Hillary Clinton puts middle-class pay rises centre stage


 Hillary Clinton’s economic agenda will be organised in three parts. Photo / AP

Centring her presidential campaign on boosting incomes for
middle-class Americans, Hillary Clinton tomorrow will begin unveiling an
economic policy agenda designed to lift working families that have
experienced years of wage stagnation and economic anxiety. Democratic frontrunner also aims to give women more flexibility to enter workforce.
Democratic frontrunner will lay out a diagnosis for why wages have been
stuck and a framework to ensure economic growth benefits more ordinary
workers, according to campaign officials.
Clinton will endorse a
host of popular Democratic policies such as raising the minimum wage and
investing more in infrastructure. She will emphasise proposals tailored
towards working women, such as expanding access to child care and
providing workers with paid family and sick leave. The ideas sound
similar to the second-term agenda of President Barack Obama.. Clinton
goes further in her emphasis on giving women more flexibility to enter
the workforce and on new government efforts to change the investment and
pay decisions of corporations.

Clinton’s speech will cement a leftward shift in the
Democratic Party. Clinton is carving out space between the Republican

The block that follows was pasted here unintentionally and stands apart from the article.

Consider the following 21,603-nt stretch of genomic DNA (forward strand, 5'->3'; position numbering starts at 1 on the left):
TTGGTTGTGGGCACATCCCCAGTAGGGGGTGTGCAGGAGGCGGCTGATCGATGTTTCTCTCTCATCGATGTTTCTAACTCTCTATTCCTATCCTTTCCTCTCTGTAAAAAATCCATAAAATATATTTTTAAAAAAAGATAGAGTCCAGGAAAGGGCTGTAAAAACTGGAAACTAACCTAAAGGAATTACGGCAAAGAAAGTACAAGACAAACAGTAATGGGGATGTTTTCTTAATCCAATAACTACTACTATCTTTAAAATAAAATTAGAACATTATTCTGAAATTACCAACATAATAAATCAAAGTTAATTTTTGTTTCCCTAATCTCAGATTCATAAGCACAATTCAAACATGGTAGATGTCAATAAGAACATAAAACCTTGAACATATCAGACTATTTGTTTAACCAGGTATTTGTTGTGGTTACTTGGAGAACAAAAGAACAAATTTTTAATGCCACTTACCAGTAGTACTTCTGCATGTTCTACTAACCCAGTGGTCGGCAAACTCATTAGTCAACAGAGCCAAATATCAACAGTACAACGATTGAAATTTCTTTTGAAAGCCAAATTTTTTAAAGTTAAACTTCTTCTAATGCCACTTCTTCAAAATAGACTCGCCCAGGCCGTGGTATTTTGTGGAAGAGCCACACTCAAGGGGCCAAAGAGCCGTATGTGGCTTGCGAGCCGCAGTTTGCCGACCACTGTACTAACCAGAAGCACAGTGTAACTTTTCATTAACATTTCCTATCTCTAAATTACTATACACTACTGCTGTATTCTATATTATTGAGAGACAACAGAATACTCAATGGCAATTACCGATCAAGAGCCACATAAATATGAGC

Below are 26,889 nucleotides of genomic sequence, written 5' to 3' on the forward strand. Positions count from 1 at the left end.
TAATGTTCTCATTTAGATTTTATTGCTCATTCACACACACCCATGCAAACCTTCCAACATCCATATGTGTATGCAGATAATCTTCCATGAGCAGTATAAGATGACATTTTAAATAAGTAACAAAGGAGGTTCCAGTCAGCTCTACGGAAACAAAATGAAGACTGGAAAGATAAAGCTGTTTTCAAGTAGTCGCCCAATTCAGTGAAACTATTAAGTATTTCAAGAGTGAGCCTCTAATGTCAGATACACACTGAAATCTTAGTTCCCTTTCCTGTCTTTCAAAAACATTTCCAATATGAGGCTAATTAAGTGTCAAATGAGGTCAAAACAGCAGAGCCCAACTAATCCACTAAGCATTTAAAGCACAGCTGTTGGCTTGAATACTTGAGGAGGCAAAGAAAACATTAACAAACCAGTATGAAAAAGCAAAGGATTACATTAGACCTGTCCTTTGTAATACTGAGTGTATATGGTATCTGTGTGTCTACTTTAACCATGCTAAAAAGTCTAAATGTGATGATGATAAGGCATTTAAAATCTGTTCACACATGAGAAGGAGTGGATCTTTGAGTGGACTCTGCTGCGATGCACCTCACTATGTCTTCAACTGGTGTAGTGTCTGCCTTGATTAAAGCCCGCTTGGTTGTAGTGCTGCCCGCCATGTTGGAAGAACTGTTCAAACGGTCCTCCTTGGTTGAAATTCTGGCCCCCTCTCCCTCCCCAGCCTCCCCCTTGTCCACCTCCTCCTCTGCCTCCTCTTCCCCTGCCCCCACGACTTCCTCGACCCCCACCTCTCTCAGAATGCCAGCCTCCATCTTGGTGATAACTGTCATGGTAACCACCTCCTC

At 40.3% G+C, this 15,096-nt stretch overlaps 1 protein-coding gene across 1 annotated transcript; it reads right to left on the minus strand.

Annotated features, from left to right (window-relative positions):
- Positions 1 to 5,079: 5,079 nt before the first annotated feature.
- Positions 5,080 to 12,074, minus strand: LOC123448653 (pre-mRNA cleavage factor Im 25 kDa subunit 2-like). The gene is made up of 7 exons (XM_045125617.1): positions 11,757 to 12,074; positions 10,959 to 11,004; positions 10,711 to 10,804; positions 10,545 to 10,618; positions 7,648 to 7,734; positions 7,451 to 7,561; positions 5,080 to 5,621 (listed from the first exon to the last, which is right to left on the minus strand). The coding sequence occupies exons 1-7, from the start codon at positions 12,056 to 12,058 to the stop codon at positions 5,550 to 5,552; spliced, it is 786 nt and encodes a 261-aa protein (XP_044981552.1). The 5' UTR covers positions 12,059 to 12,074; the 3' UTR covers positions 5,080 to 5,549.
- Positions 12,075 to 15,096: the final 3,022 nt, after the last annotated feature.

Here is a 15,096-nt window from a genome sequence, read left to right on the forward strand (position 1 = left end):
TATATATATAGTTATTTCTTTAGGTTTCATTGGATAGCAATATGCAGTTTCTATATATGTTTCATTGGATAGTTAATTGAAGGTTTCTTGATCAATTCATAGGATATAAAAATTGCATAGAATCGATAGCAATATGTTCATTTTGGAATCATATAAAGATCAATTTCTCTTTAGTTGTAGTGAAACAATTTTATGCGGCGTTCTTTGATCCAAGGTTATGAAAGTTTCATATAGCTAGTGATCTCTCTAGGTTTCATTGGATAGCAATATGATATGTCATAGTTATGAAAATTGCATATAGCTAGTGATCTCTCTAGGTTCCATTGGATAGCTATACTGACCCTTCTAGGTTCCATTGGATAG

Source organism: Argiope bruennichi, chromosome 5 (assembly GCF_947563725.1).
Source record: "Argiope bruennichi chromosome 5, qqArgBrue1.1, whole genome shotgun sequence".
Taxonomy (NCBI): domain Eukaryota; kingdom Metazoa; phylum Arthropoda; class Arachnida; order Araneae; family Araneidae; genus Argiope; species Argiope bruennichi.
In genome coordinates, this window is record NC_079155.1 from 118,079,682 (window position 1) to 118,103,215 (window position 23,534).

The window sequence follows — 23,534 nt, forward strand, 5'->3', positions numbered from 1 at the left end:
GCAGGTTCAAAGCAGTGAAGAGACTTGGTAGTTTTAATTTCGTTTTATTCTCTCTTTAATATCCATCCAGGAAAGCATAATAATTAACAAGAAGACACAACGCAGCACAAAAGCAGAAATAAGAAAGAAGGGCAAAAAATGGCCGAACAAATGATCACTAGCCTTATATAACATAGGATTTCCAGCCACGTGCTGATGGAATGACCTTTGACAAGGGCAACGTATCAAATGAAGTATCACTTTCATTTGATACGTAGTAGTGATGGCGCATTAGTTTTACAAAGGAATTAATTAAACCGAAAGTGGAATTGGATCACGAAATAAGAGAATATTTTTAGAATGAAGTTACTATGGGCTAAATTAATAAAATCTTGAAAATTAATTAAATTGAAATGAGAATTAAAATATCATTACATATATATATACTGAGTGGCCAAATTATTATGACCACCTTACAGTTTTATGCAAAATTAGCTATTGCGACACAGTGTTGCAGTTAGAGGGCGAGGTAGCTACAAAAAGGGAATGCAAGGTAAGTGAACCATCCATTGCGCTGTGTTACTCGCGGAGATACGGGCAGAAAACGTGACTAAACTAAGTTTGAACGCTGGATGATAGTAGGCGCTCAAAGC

candidates, who pay more attention to growing the economy than to
raising wages, and her leading Democratic primary opponent, Senator
Bernie Sanders, who focuses more on redistributing income to solve the
inequality problem than on growth.
The economy grew only 2.4
per cent last year, and over the past 15 years, growth has slipped well
below the averages of the 1980s and 1990s.
Clinton’s economic
agenda will be organised in three parts: Breaking down barriers to
joining the workforce, reducing income inequality and corporate reform.
She will later roll out more details.
Liberal groups will be
watching with a sceptical eye. Adam Green, co-founder of the Progressive
Change Campaign Committee, said he will listen to hear whether she
takes on “the power of Wall Street and corporate bad actors. Do her
proposals go big and represent game-changers in the lives of millions of
people? Or do they go small and tweak around the edges?” Jared
Bernstein, a liberal economist, said he thought she would satisfy
progressives because her agenda “reconnects growth and middle-class
Three Parts to Clinton’s economic agenda
Breaking barriers to work Clinton will focus on women’s participation
in the workforce, previewing policies on child care, paid leave and paid
sick days.
2. Reducing income inequalityShe will assert that the
current economy unfairly rewards some work more than others. She will
urge raising the minimum wage, fighting wage theft and overhauling the
tax code to make the wealthiest Americans pay what she considers their
fair share, as well as supporting collective bargaining and reducing
health-care costs.
3. Corporate reformClinton plans to argue that
companies should focus more on creating lasting value, including
investing in their workers, than on earning quarterly profits to satisfy
shareholders. To that end, she will call for more investments in
research and development, changes in tax structure and new rules on
shareholder activism.

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